The Bucks’ prospects of towns show a parallel development. The picturing of Britain becomes more redolent of the imaginative control exercised by the cultured tourist rather than the viewpoint of the surveyor or mapmaker.

In the early sets towns are represented as orderly and ‘neat’ (the latter a favourite adjective of travellers), with key buildings carefully indexed. The view of Derby actually shows the first fully merchanised factory in Britain, Lombe’s silk works, but it is simply depicted and indexed among other civic and commercial establishments. This is ‘industry’ in the sense of pleasing ‘industriousness’, not the sublime horror evoked in William Blake’s image of ‘dark Satanic Mills’. 

Here, then, a balance is maintained between ‘trade’ and ‘gentility’, to use Warburton’s terms. There are no views, for example, concentrating on the important industrial centres of Whitehaven, in Cumberland, or on smoky Shields, in County Durham. In Somerset, major centres of manufacture such as Taunton are omitted in favour of Wells, a very small town which was an ancient cathedral city and hence of antiquarian interest.  

The South East and North West prospects of Bristol

The South East Prospect of the City of Bristol

Bristol, by the early 18th century, had established itself as the most important trading city in England, after London

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In the two 1734 prospects of Bristol, however, we see a shift away from mere ‘neatness’. Then the biggest town in Britain after London, the city appears here in large part as a distinct landscape in itself. Bristol’s status as a port here allows it autonomy from the landed setting and genteel associations of many inland towns. In the engravings, likely from the drawings of Thomas Rosse, the town is not simply a collection of individual, indexed buildings, but a sprawling mass, with variations in tone and clarity; meanwhile, specific features are dramatised and highlighted. Pope (again), visiting the city in 1739, described it ‘as unlike any Scene you ever saw’. In the whole series, this is the most extensive and vivid depiction of a town’s industrial and trading activities – shipping, glasshouses and tobacco and sugar refineries, all explicitly – and cruelly – linked to the town’s key role in the slave trade. In the foreground of the South-East Prospect, a gentleman points to the crowded masts of ships, while his offspring seems to take fright at the appearance of the young enslaved African servant who accompanies the family.

Even in this view, however, the coal smoke disperses quickly and tidily, ensuring the viewer’s visual and imaginative possession of the scene and avoiding associations of ill health and manual labour. In the later sets, towns are depicted in a different, much more fluid and elegant style, associated with the precise draughtsmanship of the French team of Hubert Gravelot, Charles Grignion and Jean Baptiste Claude Chatelain. This was a style seemingly ideally suited to smaller, genteel towns such as Lincoln: in the prospect of 1743, its cathedral and churches are shown framed by trees, fields and meadows, with well-dressed folk strolling in the foreground.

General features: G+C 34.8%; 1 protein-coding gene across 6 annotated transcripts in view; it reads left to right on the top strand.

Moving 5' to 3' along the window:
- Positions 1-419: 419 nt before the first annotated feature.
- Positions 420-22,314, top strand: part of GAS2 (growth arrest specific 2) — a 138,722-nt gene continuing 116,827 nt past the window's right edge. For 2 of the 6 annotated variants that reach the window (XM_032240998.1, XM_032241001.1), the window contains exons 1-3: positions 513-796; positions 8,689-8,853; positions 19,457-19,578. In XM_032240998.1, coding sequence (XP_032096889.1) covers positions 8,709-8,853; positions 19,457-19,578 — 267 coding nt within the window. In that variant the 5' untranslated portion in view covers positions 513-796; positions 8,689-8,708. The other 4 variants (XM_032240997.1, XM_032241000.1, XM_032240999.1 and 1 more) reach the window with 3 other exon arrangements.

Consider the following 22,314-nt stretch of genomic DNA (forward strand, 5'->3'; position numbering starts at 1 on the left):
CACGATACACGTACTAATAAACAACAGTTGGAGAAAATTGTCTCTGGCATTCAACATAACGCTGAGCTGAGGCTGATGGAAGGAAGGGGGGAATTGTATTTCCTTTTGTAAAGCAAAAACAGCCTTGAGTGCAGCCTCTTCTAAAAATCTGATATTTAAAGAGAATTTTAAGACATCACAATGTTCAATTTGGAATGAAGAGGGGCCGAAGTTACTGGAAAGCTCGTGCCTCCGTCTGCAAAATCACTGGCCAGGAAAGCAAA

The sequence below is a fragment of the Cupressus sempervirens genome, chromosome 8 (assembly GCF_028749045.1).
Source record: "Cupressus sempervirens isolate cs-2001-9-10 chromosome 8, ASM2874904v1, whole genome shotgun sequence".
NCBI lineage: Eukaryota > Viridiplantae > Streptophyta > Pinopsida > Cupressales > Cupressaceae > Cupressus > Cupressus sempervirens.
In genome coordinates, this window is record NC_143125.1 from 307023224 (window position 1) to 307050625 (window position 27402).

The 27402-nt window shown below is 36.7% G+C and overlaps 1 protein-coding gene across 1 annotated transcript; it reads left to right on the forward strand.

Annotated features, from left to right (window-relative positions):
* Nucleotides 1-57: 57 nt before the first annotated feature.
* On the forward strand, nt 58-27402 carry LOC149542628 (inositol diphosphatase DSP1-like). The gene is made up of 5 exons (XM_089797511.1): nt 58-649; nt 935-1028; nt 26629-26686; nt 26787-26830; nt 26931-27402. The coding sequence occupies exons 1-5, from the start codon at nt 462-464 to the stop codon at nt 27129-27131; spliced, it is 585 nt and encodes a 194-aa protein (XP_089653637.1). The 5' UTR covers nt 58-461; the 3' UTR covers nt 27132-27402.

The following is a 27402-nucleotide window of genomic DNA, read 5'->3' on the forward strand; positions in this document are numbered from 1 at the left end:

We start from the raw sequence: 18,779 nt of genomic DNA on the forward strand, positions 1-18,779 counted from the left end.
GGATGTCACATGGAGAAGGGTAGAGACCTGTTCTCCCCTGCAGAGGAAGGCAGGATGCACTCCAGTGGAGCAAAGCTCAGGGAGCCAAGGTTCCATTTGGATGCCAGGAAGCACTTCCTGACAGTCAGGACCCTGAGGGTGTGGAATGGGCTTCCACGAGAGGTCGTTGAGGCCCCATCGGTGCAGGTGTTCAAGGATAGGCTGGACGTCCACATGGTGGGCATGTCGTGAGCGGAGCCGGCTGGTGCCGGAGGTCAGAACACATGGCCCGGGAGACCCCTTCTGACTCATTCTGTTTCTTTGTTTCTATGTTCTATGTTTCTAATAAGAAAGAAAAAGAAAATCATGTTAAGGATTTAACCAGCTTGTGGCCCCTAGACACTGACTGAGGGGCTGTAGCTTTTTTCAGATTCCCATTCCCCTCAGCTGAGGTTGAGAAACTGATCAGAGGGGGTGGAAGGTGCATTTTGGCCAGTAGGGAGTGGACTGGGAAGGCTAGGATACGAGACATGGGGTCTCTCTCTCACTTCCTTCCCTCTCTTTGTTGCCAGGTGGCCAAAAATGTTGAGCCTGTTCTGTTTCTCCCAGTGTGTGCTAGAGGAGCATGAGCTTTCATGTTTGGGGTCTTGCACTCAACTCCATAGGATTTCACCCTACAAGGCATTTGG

The South West Prospect of the City of Lincoln

S.W. Prospect of the City of Lincoln, by Buck.

In the first half of the 18th century, though still a quiet market town, Lincoln was growing and modernising

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Yet in the famous five-sheet prospect of London published in 1749, the immense metropolis likewise appears as clean, orderly and smoke-free; the less respectable south bank and eastern suburbs are omitted.

Over three decades, the Bucks’ two series negotiated for their audiences new ways of viewing localities in terms of a coherent national framework, where the ruinous past was admitted into the improving present; where older-landed property was balanced by and intermingled with new commercial wealth; where even marginal regions such as North Wales could be viewed within the framework of the wider, London-dominated, British polity as providing evidence of an ‘ancient’ common identity.    

  • Andrew Kennedy
  • Andrew Kennedy is a lecturer in art history and cultural studies for the Associated Colleges of the Midwest. He has written on the Bucks, Paul Sandby and William Daniell.  His PhD thesis, completed at the Courtauld Institute, focused on British topographical prints in their social and economic context, 1720-1840